Everything has a purpose: “Hugo”

Hugo is Scorsese’s first family film, it is truly a heart warming movie of a young homeless boy named Hugo. Throughout this amazing movie we are exposed to spectacular sets and mystery seems to await at every turn. This movie produced by a talented director is based on a children’s book called “The Invention of Hugo Cabret” by Brian Selznick. This movie not only explores the many fantasies in our world today it also incorporates history in which many are unaware of. We not only enjoy the film we also learn about something too, this film teaches us the beginning of film itself and who was the founder of something so incredible.

 

Set in 1931, a young boy named Hugo Cabret (Asa Butterfield) starts his journey to fulfill his father’s (Jude Law) last wish: to repair the automaton his father found in the basement of a museum. His father dies one night while working at the museum due to a fire and Hugo later on finds himself stuck with his uncle (Ray Winstone) who taught him to wind the clocks. Even with these obstacles and a tiresome job, Hugo works hard to fix the automaton with pieces from toys which he steals from the train station toy store owned by George Méliès (Ben Kingsley).

 

As the film progresses we see Hugo grow, learn new things and experience memorable moments both good and bad. An important character who plays a large role in Hugo’s adventure is Isabelle (Chloe Moretz) George Méliès’s goddaughter. She accompanies Hugo in his adventure and later on helps him revive the automaton with a key which she stole from her godmother. The automaton is a metal device people built to create illusions but the one Hugo was fixing had the amazing ability to write and draw. Even though this journey was hard for Hugo especially due to the station master (Sacha Baron Cohen) trying to capture Hugo at every turn and send him to the orphanage, he survives and learns about his past and discovers many clues to what his future would be like.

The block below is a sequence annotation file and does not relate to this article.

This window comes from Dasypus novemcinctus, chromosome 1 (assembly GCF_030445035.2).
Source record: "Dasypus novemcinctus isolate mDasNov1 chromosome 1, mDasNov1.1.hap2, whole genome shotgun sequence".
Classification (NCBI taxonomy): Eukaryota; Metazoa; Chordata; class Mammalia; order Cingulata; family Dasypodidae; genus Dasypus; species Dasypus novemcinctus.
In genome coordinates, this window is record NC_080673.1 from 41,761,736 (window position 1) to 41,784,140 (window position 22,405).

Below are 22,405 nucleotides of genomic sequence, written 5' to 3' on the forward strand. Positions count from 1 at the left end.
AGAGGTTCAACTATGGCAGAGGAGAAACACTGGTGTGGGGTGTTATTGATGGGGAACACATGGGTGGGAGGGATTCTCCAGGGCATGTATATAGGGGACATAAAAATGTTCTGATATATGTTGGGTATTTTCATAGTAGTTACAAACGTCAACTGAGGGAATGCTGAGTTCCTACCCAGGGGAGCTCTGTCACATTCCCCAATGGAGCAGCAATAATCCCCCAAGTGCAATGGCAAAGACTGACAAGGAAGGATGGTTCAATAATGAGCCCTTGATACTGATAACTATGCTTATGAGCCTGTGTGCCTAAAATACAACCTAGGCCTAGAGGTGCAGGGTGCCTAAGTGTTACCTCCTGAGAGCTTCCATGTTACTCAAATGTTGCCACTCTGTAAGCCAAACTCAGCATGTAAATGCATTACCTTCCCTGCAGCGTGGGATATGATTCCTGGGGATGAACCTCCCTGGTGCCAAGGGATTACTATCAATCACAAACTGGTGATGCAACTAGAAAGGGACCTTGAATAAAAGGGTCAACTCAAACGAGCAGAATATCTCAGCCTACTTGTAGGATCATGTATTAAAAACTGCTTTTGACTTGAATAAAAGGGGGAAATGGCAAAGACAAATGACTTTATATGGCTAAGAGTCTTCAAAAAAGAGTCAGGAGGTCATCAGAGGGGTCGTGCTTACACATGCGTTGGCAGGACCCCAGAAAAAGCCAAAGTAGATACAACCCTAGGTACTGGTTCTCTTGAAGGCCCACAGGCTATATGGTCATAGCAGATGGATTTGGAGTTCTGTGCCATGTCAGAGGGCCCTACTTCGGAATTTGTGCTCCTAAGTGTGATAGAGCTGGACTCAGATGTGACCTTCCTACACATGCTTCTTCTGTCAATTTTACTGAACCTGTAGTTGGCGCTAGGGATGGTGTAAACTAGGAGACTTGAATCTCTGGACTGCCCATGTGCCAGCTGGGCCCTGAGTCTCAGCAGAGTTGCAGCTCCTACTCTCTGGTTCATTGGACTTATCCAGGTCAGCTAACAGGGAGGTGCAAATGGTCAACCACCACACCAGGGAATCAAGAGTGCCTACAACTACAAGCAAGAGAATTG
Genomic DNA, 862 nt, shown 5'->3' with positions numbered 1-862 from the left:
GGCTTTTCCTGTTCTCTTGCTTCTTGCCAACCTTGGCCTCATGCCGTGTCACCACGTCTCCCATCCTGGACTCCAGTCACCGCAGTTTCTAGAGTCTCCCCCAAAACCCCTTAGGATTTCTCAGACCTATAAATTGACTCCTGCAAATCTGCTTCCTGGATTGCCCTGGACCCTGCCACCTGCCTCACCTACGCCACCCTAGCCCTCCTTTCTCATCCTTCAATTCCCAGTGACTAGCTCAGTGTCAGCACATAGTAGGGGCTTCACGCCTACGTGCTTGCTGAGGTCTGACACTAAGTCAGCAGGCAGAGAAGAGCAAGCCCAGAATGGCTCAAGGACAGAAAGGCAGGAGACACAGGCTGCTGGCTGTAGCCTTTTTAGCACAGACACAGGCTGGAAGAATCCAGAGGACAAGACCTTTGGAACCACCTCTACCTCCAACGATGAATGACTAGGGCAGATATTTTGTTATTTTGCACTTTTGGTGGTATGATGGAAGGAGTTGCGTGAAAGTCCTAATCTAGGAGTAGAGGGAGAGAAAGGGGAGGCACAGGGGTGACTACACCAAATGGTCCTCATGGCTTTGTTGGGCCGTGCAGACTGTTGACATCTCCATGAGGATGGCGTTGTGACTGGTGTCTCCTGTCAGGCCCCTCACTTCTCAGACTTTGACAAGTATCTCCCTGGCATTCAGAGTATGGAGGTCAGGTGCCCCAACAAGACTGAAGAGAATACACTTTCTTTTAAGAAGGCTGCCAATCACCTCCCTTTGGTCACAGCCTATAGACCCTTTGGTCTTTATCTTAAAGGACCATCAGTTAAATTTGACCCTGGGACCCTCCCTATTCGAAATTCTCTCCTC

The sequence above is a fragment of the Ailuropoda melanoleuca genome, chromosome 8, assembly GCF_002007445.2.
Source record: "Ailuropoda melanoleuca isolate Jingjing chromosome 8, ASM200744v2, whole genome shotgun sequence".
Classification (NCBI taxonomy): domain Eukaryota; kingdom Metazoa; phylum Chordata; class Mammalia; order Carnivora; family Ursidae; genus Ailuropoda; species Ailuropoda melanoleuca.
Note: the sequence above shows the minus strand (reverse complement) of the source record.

One of the best scenes in the movie was the opening. The clockwork slowly faded into the city of Paris with such grace and elegance that it was hard to not be impressed, all that time and effort producers had to put in o create something so magnificent. The bird eye view of the city shows us around the location of the story and what awaits us in the movie. The clockwork fading into the city symbolises world is like a machine and everything within it is a working part helping something in some way. Everything has a purpose to live and this point is strongly proven in the film by Martin Scorsese.

ParisThemes we could see from this film would be clockwork, fixing things and the purpose of leaving. The clockwork is used to symbolise that everything has its’ purpose to be alive or created. Like clockwork every part fits together in one way or another to help make things work. “Everything has a purpose, clocks tell you the time, trains takes you to places. I’d imagine the whole world was one big machine. Machines never come with any extra parts, you know. They always come with the exact amount they need. So I figured if the entire world was one big machine… I couldn’t be an extra part. I had to be here for some reason. And that means you have to be here for some reason, too. ” this quote in the movie said by Hugo to Isabelle makes the audience think about the themes and their purpose in life.

 

Overall Hugo is an excellent film with many fascinating concepts such as the purpose of living, the magic created by this theme is something all ages would enjoy. This film is a must watch for all!!

 

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One thought on “Everything has a purpose: “Hugo”

  1. I enjoyed this review – you have used my feedback effectively to improve it. You establish a clear personal voice, summarise the plot briefly, and the outline some of the film’s strengths. Your use of language is becoming more sophisticated. Keep up the hard work – it’s paying off!

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